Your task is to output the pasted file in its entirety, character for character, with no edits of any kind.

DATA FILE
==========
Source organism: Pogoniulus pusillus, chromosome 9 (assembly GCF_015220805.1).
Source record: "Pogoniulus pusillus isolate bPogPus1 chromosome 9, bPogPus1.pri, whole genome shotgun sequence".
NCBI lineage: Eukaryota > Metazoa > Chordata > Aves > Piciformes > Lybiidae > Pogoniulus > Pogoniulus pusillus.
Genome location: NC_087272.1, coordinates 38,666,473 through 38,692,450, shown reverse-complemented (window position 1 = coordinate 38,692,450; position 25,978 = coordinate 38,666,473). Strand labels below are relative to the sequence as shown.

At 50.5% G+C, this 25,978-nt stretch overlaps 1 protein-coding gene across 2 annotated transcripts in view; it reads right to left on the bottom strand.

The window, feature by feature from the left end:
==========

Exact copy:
Source organism: Pogoniulus pusillus, chromosome 9 (assembly GCF_015220805.1).
Source record: "Pogoniulus pusillus isolate bPogPus1 chromosome 9, bPogPus1.pri, whole genome shotgun sequence".
NCBI lineage: Eukaryota > Metazoa > Chordata > Aves > Piciformes > Lybiidae > Pogoniulus > Pogoniulus pusillus.
Genome location: NC_087272.1, coordinates 38,666,473 through 38,692,450, shown reverse-complemented (window position 1 = coordinate 38,692,450; position 25,978 = coordinate 38,666,473). Strand labels below are relative to the sequence as shown.

At 50.5% G+C, this 25,978-nt stretch overlaps 1 protein-coding gene across 2 annotated transcripts in view; it reads right to left on the bottom strand.

The window, feature by feature from the left end: